Frequently Asked Questions

  1. What are annotations?

    Annotations are a simple metadata facility added to the Java language. Annotations can be used anywhere a modifier can be used, like public, static, and final. These annotations can be used at build or run-time in myriad ways. Here's an example annotation:

    public class Foo {
      public int hashCode() {
        return super.hashCode() ^ 1;

    This indicates that the method hashCode must override a method with the same signature in its superclass. If the method name were spelled wrong, a processor could notice this and issue an error.

    Standard uses for annotation processors include EJB and Web Services generators.

    Additional information on annotations can be found in the Java documentation here.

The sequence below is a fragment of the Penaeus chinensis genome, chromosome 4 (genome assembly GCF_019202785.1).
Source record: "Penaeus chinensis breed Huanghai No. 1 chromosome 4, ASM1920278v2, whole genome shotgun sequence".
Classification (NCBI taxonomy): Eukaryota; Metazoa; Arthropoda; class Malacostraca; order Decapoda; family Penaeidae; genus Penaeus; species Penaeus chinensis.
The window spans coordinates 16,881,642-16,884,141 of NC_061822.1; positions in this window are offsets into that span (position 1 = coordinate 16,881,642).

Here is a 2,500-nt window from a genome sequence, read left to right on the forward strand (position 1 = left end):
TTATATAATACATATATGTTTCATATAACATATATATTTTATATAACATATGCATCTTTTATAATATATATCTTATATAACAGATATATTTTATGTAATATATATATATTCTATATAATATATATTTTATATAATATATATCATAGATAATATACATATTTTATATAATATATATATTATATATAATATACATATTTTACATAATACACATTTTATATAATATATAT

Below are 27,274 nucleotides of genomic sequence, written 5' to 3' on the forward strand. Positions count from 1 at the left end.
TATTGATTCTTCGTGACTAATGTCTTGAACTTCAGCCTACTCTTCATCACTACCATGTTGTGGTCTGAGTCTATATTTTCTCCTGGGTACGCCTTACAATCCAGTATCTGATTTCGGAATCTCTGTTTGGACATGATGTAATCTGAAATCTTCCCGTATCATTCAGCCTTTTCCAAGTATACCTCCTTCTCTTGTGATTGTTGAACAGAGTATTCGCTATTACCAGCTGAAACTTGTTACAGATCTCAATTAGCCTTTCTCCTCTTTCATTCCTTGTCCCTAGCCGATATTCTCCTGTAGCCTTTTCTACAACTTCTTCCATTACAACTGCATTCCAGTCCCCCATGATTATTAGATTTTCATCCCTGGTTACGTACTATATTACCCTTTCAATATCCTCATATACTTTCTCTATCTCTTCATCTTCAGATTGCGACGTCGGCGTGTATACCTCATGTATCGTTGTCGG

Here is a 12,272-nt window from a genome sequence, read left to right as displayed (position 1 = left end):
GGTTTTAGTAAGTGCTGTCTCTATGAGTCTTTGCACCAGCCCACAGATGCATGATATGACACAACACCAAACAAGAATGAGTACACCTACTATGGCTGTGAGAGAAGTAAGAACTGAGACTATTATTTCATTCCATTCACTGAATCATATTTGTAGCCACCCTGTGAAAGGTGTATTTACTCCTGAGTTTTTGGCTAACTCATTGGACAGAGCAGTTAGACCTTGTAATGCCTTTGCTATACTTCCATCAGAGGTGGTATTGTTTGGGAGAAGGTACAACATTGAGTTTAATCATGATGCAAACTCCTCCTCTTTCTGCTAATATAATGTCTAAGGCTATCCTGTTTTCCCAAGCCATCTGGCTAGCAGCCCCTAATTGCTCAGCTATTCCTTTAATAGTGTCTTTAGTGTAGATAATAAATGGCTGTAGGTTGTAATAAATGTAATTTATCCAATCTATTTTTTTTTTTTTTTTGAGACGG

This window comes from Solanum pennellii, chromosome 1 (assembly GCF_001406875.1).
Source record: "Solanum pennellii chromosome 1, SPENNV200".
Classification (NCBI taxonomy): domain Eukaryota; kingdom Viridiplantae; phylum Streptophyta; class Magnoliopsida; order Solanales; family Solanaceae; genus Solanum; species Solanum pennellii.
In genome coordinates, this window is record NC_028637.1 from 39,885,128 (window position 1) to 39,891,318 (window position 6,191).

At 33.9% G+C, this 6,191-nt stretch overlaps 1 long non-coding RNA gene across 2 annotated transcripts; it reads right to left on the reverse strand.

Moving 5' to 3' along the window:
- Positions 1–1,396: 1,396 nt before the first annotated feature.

2. When were annotations added to the Java language?

    Java 5 added annotation to the core language.

  3. How does jdt-apt extend basic JDT support?

    We hook into the JDT compiler. If an annotation is detected, we dispatch to any processors that claim that annotation. We then provide an implementation of the mirror APIs over the JDT typesystem. If a processor creates a new source file, we then call the necessary JDT APIs to perform compilation on that new file.

  4. Can I use an existing processor I wrote for the commandline "apt" tool inside of eclipse?

    Yes! This is one of the major goals of the jdt-apt project: you should be able to use an existing processor directly inside of eclipse and get an interactive experience, provided your processor is reasonably quick and efficient.

  5. Are the errors from my processor different from other JDT errors?

    No. They're treated just like any other error.

  6. Can I get quick-fixes inside annotation values?

    Yes. When you create your error markers via the Messager API, downcast to EclipseMessager, and use the printFixable...() APIs. These error markers can then be processed with a QuickFixProcessor via the JDT APIs in Eclipse.